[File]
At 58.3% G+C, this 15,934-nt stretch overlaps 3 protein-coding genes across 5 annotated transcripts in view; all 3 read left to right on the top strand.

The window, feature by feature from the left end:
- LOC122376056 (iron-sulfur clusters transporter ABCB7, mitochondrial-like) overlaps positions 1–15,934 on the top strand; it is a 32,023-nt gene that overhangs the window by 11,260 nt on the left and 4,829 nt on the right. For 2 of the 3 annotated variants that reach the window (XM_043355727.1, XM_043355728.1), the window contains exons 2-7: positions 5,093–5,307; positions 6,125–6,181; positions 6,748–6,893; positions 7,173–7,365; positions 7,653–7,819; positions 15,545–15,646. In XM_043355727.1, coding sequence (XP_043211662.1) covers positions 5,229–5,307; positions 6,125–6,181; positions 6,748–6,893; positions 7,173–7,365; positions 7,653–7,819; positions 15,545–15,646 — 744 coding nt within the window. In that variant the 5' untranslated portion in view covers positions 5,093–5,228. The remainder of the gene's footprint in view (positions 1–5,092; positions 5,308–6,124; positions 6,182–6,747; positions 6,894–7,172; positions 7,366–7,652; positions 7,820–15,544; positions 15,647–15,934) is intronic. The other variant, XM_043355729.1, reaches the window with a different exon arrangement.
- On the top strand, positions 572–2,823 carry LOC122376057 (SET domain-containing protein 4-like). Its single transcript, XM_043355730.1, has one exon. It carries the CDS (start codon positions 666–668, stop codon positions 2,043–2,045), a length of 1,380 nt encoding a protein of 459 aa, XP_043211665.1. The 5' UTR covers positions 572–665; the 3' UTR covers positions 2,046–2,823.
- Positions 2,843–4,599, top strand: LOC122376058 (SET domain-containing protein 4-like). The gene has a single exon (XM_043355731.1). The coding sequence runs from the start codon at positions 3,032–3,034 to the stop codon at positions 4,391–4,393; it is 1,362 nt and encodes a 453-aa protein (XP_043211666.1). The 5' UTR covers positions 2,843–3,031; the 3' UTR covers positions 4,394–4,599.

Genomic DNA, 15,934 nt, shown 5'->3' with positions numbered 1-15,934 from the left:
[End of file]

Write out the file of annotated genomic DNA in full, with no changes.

At 58.3% G+C, this 15,934-nt stretch overlaps 3 protein-coding genes across 5 annotated transcripts in view; all 3 read left to right on the top strand.

The window, feature by feature from the left end:
- LOC122376056 (iron-sulfur clusters transporter ABCB7, mitochondrial-like) overlaps positions 1–15,934 on the top strand; it is a 32,023-nt gene that overhangs the window by 11,260 nt on the left and 4,829 nt on the right. For 2 of the 3 annotated variants that reach the window (XM_043355727.1, XM_043355728.1), the window contains exons 2-7: positions 5,093–5,307; positions 6,125–6,181; positions 6,748–6,893; positions 7,173–7,365; positions 7,653–7,819; positions 15,545–15,646. In XM_043355727.1, coding sequence (XP_043211662.1) covers positions 5,229–5,307; positions 6,125–6,181; positions 6,748–6,893; positions 7,173–7,365; positions 7,653–7,819; positions 15,545–15,646 — 744 coding nt within the window. In that variant the 5' untranslated portion in view covers positions 5,093–5,228. The remainder of the gene's footprint in view (positions 1–5,092; positions 5,308–6,124; positions 6,182–6,747; positions 6,894–7,172; positions 7,366–7,652; positions 7,820–15,544; positions 15,647–15,934) is intronic. The other variant, XM_043355729.1, reaches the window with a different exon arrangement.
- On the top strand, positions 572–2,823 carry LOC122376057 (SET domain-containing protein 4-like). Its single transcript, XM_043355730.1, has one exon. It carries the CDS (start codon positions 666–668, stop codon positions 2,043–2,045), a length of 1,380 nt encoding a protein of 459 aa, XP_043211665.1. The 5' UTR covers positions 572–665; the 3' UTR covers positions 2,046–2,823.
- Positions 2,843–4,599, top strand: LOC122376058 (SET domain-containing protein 4-like). The gene has a single exon (XM_043355731.1). The coding sequence runs from the start codon at positions 3,032–3,034 to the stop codon at positions 4,391–4,393; it is 1,362 nt and encodes a 453-aa protein (XP_043211666.1). The 5' UTR covers positions 2,843–3,031; the 3' UTR covers positions 4,394–4,599.

Genomic DNA, 15,934 nt, shown 5'->3' with positions numbered 1-15,934 from the left: